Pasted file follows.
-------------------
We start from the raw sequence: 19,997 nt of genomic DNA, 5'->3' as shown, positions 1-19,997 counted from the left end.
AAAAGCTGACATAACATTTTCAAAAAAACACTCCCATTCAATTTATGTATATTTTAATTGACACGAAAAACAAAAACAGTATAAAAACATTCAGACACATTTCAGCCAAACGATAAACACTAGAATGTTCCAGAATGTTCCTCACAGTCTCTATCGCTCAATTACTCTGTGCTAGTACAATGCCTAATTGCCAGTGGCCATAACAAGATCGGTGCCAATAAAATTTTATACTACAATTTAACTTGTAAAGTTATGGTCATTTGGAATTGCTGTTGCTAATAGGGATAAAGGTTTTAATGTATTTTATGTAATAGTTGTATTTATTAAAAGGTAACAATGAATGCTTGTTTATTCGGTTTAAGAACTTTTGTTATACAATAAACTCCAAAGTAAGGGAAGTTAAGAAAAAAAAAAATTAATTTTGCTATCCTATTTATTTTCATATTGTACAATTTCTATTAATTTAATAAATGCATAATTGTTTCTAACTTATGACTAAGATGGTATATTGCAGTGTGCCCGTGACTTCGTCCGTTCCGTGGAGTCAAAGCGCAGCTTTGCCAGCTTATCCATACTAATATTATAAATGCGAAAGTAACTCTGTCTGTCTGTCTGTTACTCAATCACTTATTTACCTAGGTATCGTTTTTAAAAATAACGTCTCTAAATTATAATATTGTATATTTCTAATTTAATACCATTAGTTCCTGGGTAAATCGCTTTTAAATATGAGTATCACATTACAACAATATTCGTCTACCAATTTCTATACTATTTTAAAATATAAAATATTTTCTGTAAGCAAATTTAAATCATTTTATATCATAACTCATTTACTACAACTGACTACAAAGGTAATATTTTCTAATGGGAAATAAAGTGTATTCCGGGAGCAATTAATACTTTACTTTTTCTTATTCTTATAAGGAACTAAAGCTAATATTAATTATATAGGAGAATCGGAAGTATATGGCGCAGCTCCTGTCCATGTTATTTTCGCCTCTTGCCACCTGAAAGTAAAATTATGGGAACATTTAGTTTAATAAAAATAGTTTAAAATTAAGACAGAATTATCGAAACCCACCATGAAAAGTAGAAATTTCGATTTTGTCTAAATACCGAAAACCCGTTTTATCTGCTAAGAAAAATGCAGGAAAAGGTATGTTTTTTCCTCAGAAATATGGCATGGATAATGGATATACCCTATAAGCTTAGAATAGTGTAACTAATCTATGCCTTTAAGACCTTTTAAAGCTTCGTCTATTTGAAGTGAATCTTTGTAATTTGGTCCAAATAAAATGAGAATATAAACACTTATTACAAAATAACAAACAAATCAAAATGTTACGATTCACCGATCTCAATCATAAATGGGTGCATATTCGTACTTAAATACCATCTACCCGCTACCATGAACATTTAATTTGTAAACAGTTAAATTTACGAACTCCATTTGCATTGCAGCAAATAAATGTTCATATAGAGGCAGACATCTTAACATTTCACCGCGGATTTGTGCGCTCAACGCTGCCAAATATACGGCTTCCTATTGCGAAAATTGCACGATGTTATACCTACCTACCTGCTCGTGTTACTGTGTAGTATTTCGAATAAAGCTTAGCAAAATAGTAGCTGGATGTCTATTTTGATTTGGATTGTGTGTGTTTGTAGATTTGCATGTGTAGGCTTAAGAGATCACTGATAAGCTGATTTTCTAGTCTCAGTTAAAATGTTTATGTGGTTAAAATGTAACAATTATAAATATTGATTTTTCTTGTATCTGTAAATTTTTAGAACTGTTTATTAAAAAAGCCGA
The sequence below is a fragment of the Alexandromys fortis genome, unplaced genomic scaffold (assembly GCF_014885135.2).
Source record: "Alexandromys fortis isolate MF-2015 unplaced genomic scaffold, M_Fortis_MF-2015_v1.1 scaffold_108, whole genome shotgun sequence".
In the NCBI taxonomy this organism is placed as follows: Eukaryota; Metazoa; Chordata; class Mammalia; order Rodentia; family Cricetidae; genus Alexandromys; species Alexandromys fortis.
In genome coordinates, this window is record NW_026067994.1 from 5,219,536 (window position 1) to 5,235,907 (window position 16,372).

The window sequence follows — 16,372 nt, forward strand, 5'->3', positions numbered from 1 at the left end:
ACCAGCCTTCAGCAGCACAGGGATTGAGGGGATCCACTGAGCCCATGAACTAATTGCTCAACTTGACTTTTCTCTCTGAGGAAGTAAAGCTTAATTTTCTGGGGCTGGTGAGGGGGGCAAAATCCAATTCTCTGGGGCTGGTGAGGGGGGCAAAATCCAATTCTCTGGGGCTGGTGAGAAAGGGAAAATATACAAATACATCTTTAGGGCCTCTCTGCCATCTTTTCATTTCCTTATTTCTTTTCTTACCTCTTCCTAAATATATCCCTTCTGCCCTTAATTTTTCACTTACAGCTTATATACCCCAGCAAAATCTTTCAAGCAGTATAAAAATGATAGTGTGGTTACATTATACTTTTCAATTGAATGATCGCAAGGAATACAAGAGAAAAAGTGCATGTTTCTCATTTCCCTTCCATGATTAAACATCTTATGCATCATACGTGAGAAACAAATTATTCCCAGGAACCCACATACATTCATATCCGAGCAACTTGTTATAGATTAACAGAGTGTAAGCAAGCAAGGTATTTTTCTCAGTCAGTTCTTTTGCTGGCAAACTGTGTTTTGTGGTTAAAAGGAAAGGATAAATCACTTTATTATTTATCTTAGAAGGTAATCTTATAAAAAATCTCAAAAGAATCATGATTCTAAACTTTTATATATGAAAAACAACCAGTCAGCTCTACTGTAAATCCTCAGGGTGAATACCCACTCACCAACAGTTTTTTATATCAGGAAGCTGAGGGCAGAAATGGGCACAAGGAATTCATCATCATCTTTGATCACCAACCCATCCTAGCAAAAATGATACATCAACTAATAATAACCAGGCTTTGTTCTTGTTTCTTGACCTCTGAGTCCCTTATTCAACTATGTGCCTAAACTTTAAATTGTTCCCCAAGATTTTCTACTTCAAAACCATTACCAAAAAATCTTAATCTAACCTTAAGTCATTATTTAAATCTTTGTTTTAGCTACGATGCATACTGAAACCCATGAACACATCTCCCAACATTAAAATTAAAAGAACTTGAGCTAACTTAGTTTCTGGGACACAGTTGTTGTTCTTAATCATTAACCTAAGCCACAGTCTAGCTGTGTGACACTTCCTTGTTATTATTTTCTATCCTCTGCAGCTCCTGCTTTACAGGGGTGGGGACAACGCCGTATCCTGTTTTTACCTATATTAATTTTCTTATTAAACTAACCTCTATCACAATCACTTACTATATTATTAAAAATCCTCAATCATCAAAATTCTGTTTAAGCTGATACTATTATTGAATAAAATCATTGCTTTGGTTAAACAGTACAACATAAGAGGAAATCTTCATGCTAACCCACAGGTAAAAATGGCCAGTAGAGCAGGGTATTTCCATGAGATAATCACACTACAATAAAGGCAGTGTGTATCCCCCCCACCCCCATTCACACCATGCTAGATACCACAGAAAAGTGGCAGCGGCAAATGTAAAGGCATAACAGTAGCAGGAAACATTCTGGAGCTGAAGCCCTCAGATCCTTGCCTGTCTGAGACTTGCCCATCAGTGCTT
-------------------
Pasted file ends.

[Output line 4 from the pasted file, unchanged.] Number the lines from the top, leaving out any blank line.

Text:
Source record: "Alexandromys fortis isolate MF-2015 unplaced genomic scaffold, M_Fortis_MF-2015_v1.1 scaffold_108, whole genome shotgun sequence".